This month marks the anniversaries of two of the three Supreme Court decisions in the Scheidler v. NOW “trilogy.”
You remember those cases, right? Of course you do. Well, unless you’re in what is probably the majority of people who tend to remember only the more famous names of sexual and reproductive justice-related Supreme Court cases. Roe v. Wade? Of course. Lawrence v. Texas? Sure. Griswold v. Connecticut? Probably. But, get to any cases with fewer public discourse references and less name recognition, and the response is far more likely to be, “What?”
The Scheidler v. NOW cases generated national dialogue over abortion clinics’ need for legal recourse in the face of increasingly violent protesters.
For most people, the Scheidler v. NOW saga almost certainly falls into “What?” territory. However, in a climate where many abortion providers risk being targets of violence and harassment and where some state governments are systemically working to functionally eliminate abortion access, perhaps the Scheidler cases merit being more well known in public conversation.
Background of the cases: Throughout the 1980s, anti-abortion activists became increasingly violent in their tactics. The Pro-Life Action Network (PLAN), a group founded by Joseph Scheidler and alternately known as the Pro-Life Action League, participated in a number of clinic attacks, some including vandalism and assault. In 1989, the National Organization for Women filed suit, arguing that PLAN’s actions amounted to extortion under the Racketeer Influenced and Corrupt Organizations (RICO) Act.
Why RICO matters: In this particular case, private parties seeking monetary relief under RICO may receive triple the amount of damages they incurred. While this is certainly nice in itself, it may also be a more effective deterrent — compared to state prosecution alone — for parties engaging in crimes such as extortion.
Case 1: National Organization for Women, Inc. v. Scheidler – 510 U.S. 249 (1993)
Decided January 24, 1994
In this case, the petitioners — the clinics and NOW — contended as stated above, that the actions of PLAN constituted racketeering and extortion. However, both the District Court and the Court of Appeals ruled in favor of PLAN on the grounds that in order for a group (such as PLAN) to be found guilty of a RICO offense, their activities must have a profit-generating motive, which NOW did not allege.
The Supreme Court ruled in favor of NOW, but only insofar as the petitioners did have standing to bring their claims — not on the claims themselves. A unanimous Court, with a decision issued by Chief Justice William Rehnquist, reversed the Court of Appeals decision, which then allowed NOW’s original case to proceed.
Case 2: Scheidler v. National Organization for Women, Inc. – 537 U.S. 393 (2003)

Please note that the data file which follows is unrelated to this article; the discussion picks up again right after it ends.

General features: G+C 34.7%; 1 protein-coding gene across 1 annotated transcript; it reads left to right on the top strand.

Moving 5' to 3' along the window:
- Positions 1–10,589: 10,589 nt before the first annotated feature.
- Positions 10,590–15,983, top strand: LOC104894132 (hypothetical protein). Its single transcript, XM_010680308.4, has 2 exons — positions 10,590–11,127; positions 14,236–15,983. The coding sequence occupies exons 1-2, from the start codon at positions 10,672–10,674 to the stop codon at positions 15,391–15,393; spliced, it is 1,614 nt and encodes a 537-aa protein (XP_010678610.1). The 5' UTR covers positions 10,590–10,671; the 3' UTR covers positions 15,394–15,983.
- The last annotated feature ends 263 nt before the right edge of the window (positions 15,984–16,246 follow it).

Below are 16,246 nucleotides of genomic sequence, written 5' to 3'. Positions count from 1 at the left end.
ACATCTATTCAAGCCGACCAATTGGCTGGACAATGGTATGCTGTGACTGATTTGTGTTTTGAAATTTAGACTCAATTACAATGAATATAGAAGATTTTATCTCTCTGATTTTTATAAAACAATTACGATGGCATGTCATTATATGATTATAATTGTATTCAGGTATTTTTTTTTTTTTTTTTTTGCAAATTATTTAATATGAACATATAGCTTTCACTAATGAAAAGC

Decided February 26, 2003
When the initial case did proceed, the District Court issued an injunction against PLAN and its protesting actions; the Court of Appeals upheld this injunction. Furthermore, the Court of Appeals held that patients’ rights to seek medical services and the clinics’ staffs’ rights to perform their jobs did constitute “property” in order to qualify as extortion, and therefore as a RICO-applicable predicate offense.
The Supreme Court, however, held that PLAN did not commit extortion because they did not obtain or seek to obtain the “property” lost by the clinic staff and patients. Rather, they ruled that PLAN’s actions constituted a crime known as “coercion” — a lesser offense that was part of the New York state statutes in question, but that is not a qualifying predicate crime under RICO. Therefore, while the clinics did have standing to bring their claims in court, the Supreme Court ruled that the details of this situation did not qualify as extortion under the Hobbs Act, and thus prevented said clinics from being racketeering victims according to RICO.
Case 3: Scheidler v. National Organization for Women – 547 U.S. 9 (2006)
Decided February 28, 2006
While a number of the predicate acts in the 2003 case were related to extortion, four counts involved violence unrelated to extortion, which the respondents (NOW and the clinics it represented) argued violated the Hobbs Act in their own right. Very simply, the Supreme Court ruled, in a unanimous verdict, that the Hobbs Act does not extend to violence unrelated to robbery or extortion — and so could not be invoked here.
So what does it all mean?
It’s not a clear cut victory for either side.
On one hand, not being able to seek relief under RICO was a setback for clinics being victimized by anti-abortion violence.
On the other, the fact that the case went three times to the U.S. Supreme Court meant it generated a fair amount of national dialogue — and one in which some members of the pro-life movement admitted in court that they had committed criminal acts in furtherance of their goals. Moreover, in 1994 — well before the final ruling but five years after the initial lawsuit — the United States Congress passed the Freedom of Access to Clinic Entrances Act, perhaps acknowledging clinics’ need for legal recourse via the legislative branch of government.